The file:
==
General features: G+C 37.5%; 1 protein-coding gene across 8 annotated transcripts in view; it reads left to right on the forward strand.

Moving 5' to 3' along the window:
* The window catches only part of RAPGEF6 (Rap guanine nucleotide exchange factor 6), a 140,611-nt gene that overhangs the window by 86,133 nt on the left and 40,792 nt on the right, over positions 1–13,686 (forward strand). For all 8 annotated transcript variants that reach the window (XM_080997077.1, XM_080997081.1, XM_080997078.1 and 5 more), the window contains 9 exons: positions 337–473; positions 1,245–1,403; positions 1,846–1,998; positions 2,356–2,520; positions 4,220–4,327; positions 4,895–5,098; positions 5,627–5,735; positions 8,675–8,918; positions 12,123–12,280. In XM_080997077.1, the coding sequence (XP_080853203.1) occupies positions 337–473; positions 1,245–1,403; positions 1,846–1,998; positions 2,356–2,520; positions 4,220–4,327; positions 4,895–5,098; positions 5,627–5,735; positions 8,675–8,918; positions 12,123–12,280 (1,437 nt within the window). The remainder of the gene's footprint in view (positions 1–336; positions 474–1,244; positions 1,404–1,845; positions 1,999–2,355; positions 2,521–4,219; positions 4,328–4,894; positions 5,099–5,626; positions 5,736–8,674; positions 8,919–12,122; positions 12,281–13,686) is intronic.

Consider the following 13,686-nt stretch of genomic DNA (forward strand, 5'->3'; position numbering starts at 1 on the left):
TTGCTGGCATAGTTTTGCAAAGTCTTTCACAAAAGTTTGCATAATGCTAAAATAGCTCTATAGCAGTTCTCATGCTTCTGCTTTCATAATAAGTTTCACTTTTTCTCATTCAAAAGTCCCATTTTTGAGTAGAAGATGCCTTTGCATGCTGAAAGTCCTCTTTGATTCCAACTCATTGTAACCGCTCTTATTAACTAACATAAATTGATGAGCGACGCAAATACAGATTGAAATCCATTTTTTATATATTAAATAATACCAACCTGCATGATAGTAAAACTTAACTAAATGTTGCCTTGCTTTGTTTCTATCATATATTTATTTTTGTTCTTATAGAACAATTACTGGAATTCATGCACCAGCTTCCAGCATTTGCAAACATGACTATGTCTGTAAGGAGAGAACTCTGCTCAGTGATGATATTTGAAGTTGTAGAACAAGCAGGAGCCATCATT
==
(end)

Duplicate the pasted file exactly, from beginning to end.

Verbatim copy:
General features: G+C 37.5%; 1 protein-coding gene across 8 annotated transcripts in view; it reads left to right on the forward strand.

Moving 5' to 3' along the window:
* The window catches only part of RAPGEF6 (Rap guanine nucleotide exchange factor 6), a 140,611-nt gene that overhangs the window by 86,133 nt on the left and 40,792 nt on the right, over positions 1–13,686 (forward strand). For all 8 annotated transcript variants that reach the window (XM_080997077.1, XM_080997081.1, XM_080997078.1 and 5 more), the window contains 9 exons: positions 337–473; positions 1,245–1,403; positions 1,846–1,998; positions 2,356–2,520; positions 4,220–4,327; positions 4,895–5,098; positions 5,627–5,735; positions 8,675–8,918; positions 12,123–12,280. In XM_080997077.1, the coding sequence (XP_080853203.1) occupies positions 337–473; positions 1,245–1,403; positions 1,846–1,998; positions 2,356–2,520; positions 4,220–4,327; positions 4,895–5,098; positions 5,627–5,735; positions 8,675–8,918; positions 12,123–12,280 (1,437 nt within the window). The remainder of the gene's footprint in view (positions 1–336; positions 474–1,244; positions 1,404–1,845; positions 1,999–2,355; positions 2,521–4,219; positions 4,328–4,894; positions 5,099–5,626; positions 5,736–8,674; positions 8,919–12,122; positions 12,281–13,686) is intronic.

Consider the following 13,686-nt stretch of genomic DNA (forward strand, 5'->3'; position numbering starts at 1 on the left):
TTGCTGGCATAGTTTTGCAAAGTCTTTCACAAAAGTTTGCATAATGCTAAAATAGCTCTATAGCAGTTCTCATGCTTCTGCTTTCATAATAAGTTTCACTTTTTCTCATTCAAAAGTCCCATTTTTGAGTAGAAGATGCCTTTGCATGCTGAAAGTCCTCTTTGATTCCAACTCATTGTAACCGCTCTTATTAACTAACATAAATTGATGAGCGACGCAAATACAGATTGAAATCCATTTTTTATATATTAAATAATACCAACCTGCATGATAGTAAAACTTAACTAAATGTTGCCTTGCTTTGTTTCTATCATATATTTATTTTTGTTCTTATAGAACAATTACTGGAATTCATGCACCAGCTTCCAGCATTTGCAAACATGACTATGTCTGTAAGGAGAGAACTCTGCTCAGTGATGATATTTGAAGTTGTAGAACAAGCAGGAGCCATCATT